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BY KYNA RUBIN

Decoding Japanese garden design one stone at a time.

FROM THE FEBRUARY 2018 ISSUE OF LANDSCAPE ARCHITECTURE MAGAZINE.

“Squat and move it counterclockwise, clockwise, repeat, and repeat again,” Tomohiko Muto says as he motions to the American landscape professionals gamely trying to move a chunk of Columbia River Gorge basalt. The centerpiece rock they’ve selected for their project forms a natural water basin, the result of a depression created at the break point of columnar basalt. The stone’s heft eventually requires a dolly.

Under the guidance of Muto and other instructors from Japan, the students are engaging in tactile learning at a new program developed, in the main, by Sadafumi Uchiyama, ASLA, the curator at the Portland Japanese Garden (PJG) in Portland, Oregon.

Like many of his predecessors in Japan, Uchiyama hews to tradition in the Japanese gardens he creates. But his latest endeavor reveals an iconoclastic bent. Through an unusual seminar first offered this past summer as part of the PJG’s new International Japanese Garden Training Center, he hopes to debunk the long-held myth that (more…)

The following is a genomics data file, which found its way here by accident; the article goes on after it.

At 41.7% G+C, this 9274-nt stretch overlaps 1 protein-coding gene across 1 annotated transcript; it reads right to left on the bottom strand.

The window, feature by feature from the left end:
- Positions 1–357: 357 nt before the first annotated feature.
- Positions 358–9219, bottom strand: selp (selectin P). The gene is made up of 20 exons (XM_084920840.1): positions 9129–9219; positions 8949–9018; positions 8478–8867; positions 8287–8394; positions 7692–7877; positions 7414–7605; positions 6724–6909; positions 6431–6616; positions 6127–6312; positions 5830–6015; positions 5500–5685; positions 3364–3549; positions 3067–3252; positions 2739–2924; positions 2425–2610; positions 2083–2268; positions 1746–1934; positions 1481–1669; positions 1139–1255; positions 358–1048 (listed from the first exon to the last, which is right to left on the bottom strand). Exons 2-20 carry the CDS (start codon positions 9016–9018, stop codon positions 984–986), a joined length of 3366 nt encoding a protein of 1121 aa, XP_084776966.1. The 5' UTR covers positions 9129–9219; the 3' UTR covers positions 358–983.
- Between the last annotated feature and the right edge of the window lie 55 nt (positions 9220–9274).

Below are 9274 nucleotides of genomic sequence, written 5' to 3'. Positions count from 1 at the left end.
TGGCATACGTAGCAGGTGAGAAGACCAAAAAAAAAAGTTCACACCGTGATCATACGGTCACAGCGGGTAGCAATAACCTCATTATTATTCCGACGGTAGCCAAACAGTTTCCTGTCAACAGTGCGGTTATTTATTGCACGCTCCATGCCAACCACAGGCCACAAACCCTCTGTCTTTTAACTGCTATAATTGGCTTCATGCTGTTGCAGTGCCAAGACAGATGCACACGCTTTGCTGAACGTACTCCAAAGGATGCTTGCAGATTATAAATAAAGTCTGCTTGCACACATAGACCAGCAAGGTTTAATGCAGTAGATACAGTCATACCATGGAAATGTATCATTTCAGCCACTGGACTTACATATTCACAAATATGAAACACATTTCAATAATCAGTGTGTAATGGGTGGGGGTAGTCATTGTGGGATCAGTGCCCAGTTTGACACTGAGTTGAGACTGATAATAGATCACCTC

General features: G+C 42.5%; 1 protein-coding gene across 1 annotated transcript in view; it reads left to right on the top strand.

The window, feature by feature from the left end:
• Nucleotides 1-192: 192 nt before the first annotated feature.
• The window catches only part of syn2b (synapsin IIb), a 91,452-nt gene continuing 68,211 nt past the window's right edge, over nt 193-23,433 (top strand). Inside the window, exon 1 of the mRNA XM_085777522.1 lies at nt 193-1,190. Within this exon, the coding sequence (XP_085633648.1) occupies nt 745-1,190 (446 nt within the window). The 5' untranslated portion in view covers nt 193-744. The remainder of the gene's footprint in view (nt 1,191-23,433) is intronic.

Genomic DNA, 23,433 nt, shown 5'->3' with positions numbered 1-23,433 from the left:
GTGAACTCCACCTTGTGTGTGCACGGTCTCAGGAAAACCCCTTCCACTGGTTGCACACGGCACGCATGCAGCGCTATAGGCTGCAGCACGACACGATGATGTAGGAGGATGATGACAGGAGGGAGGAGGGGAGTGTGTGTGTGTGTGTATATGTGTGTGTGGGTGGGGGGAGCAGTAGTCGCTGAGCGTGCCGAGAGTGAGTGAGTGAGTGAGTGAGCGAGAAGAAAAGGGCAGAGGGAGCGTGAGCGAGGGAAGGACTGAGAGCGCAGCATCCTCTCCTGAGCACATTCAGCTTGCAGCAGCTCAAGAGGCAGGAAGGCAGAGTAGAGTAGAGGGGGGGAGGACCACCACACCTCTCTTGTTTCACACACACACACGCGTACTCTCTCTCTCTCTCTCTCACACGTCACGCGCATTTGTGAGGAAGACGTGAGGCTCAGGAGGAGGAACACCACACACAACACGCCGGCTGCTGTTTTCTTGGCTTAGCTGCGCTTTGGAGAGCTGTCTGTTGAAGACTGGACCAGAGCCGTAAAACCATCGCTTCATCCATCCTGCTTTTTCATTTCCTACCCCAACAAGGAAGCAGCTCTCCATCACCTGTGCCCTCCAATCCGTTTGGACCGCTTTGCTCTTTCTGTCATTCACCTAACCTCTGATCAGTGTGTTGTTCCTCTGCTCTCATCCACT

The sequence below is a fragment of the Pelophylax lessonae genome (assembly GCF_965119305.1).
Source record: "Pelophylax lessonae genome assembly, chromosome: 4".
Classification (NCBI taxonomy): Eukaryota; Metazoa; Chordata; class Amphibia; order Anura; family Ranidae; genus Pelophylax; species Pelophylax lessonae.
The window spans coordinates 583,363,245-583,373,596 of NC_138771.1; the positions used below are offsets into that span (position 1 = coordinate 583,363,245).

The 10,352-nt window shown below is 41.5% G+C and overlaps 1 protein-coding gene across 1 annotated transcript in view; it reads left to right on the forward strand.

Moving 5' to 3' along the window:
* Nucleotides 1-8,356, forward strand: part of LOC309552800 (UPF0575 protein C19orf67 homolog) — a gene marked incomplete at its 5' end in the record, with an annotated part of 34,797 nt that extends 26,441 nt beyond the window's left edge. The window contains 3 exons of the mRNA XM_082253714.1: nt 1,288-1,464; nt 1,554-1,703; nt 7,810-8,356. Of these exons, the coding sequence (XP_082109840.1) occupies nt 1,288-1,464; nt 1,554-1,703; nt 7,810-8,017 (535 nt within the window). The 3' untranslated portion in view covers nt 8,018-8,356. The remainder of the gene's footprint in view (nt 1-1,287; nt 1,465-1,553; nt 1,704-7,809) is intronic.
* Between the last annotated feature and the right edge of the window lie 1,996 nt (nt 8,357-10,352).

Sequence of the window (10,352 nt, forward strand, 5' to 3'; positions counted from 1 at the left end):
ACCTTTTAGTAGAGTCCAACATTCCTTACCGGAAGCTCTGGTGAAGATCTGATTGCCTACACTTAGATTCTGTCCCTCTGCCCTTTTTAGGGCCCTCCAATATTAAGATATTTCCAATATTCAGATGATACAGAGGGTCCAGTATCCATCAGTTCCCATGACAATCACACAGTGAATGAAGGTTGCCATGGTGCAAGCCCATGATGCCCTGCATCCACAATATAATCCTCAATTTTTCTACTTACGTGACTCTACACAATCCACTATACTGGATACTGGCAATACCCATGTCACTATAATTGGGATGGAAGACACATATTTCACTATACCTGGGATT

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As part of an ongoing effort to make content more accessible, LAM will be making select stories available to readers in Spanish. For a full list of translated articles, please click here.

Click above for a full PDF of the translated text with English text available below.

BY KATHLEEN GMYREK

FROM THE JANUARY 2018 ISSUE OF LANDSCAPE ARCHITECTURE MAGAZINE.

Iwanuma is a quaint and quintessentially Japanese beach town on the Sendai Coast, a two-hour train ride north of Tokyo, in Miyagi Prefecture. Rolling sand dunes line the coast, and a thin forest of black pines spreads inland to a wide band of rice paddies and modest farmhouses. Like dozens of small communities along this stretch of coast, it’s been farmed for hundreds of years, left mostly to itself as Japan developed and urbanized.

When the Great East Japan Earthquake pushed a tsunami against the coastline on March 11, 2011, Iwanuma was washed over by waves that rushed inland for miles and destroyed almost everything in their path. The parts of Iwanuma inundated by the tsunami were mostly agricultural lands, but the death toll still reached an estimated 180 people. In all, more than 15,000 people died as a result of the earthquake and tsunami. Most drowned.